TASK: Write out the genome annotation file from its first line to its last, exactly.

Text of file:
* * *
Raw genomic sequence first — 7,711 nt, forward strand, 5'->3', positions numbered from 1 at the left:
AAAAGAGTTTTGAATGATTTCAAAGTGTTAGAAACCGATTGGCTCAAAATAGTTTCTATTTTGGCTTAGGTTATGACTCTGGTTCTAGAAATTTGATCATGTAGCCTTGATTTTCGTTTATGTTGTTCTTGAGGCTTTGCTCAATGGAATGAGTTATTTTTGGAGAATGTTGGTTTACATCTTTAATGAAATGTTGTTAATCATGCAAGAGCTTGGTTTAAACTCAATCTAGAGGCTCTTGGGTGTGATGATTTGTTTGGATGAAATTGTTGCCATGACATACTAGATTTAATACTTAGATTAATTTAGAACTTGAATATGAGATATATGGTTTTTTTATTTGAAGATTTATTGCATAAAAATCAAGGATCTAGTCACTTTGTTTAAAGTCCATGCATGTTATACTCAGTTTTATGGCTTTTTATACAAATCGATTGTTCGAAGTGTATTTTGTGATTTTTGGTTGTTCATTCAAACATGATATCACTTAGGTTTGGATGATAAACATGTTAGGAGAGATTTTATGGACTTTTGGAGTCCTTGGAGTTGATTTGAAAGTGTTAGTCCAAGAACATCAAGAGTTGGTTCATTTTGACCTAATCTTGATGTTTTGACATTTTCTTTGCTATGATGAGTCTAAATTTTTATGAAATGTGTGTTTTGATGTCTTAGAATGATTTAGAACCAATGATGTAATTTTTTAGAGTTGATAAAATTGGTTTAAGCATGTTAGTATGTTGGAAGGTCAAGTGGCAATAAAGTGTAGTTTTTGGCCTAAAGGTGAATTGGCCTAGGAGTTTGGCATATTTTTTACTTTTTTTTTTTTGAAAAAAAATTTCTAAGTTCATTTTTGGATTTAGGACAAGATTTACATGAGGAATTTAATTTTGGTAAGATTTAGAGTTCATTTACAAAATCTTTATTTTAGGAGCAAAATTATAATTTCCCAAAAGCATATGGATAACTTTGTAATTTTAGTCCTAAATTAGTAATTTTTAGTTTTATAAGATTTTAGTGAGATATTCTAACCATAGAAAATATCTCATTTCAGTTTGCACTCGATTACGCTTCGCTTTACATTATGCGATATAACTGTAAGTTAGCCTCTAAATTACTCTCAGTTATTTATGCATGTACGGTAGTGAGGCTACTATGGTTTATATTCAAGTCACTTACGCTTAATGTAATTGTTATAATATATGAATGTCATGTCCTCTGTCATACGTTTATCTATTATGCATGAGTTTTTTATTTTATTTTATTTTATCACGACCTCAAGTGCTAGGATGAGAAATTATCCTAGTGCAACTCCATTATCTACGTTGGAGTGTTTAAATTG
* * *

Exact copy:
Raw genomic sequence first — 7,711 nt, forward strand, 5'->3', positions numbered from 1 at the left:
AAAAGAGTTTTGAATGATTTCAAAGTGTTAGAAACCGATTGGCTCAAAATAGTTTCTATTTTGGCTTAGGTTATGACTCTGGTTCTAGAAATTTGATCATGTAGCCTTGATTTTCGTTTATGTTGTTCTTGAGGCTTTGCTCAATGGAATGAGTTATTTTTGGAGAATGTTGGTTTACATCTTTAATGAAATGTTGTTAATCATGCAAGAGCTTGGTTTAAACTCAATCTAGAGGCTCTTGGGTGTGATGATTTGTTTGGATGAAATTGTTGCCATGACATACTAGATTTAATACTTAGATTAATTTAGAACTTGAATATGAGATATATGGTTTTTTTATTTGAAGATTTATTGCATAAAAATCAAGGATCTAGTCACTTTGTTTAAAGTCCATGCATGTTATACTCAGTTTTATGGCTTTTTATACAAATCGATTGTTCGAAGTGTATTTTGTGATTTTTGGTTGTTCATTCAAACATGATATCACTTAGGTTTGGATGATAAACATGTTAGGAGAGATTTTATGGACTTTTGGAGTCCTTGGAGTTGATTTGAAAGTGTTAGTCCAAGAACATCAAGAGTTGGTTCATTTTGACCTAATCTTGATGTTTTGACATTTTCTTTGCTATGATGAGTCTAAATTTTTATGAAATGTGTGTTTTGATGTCTTAGAATGATTTAGAACCAATGATGTAATTTTTTAGAGTTGATAAAATTGGTTTAAGCATGTTAGTATGTTGGAAGGTCAAGTGGCAATAAAGTGTAGTTTTTGGCCTAAAGGTGAATTGGCCTAGGAGTTTGGCATATTTTTTACTTTTTTTTTTTTGAAAAAAAATTTCTAAGTTCATTTTTGGATTTAGGACAAGATTTACATGAGGAATTTAATTTTGGTAAGATTTAGAGTTCATTTACAAAATCTTTATTTTAGGAGCAAAATTATAATTTCCCAAAAGCATATGGATAACTTTGTAATTTTAGTCCTAAATTAGTAATTTTTAGTTTTATAAGATTTTAGTGAGATATTCTAACCATAGAAAATATCTCATTTCAGTTTGCACTCGATTACGCTTCGCTTTACATTATGCGATATAACTGTAAGTTAGCCTCTAAATTACTCTCAGTTATTTATGCATGTACGGTAGTGAGGCTACTATGGTTTATATTCAAGTCACTTACGCTTAATGTAATTGTTATAATATATGAATGTCATGTCCTCTGTCATACGTTTATCTATTATGCATGAGTTTTTTATTTTATTTTATTTTATCACGACCTCAAGTGCTAGGATGAGAAATTATCCTAGTGCAACTCCATTATCTACGTTGGAGTGTTTAAATTG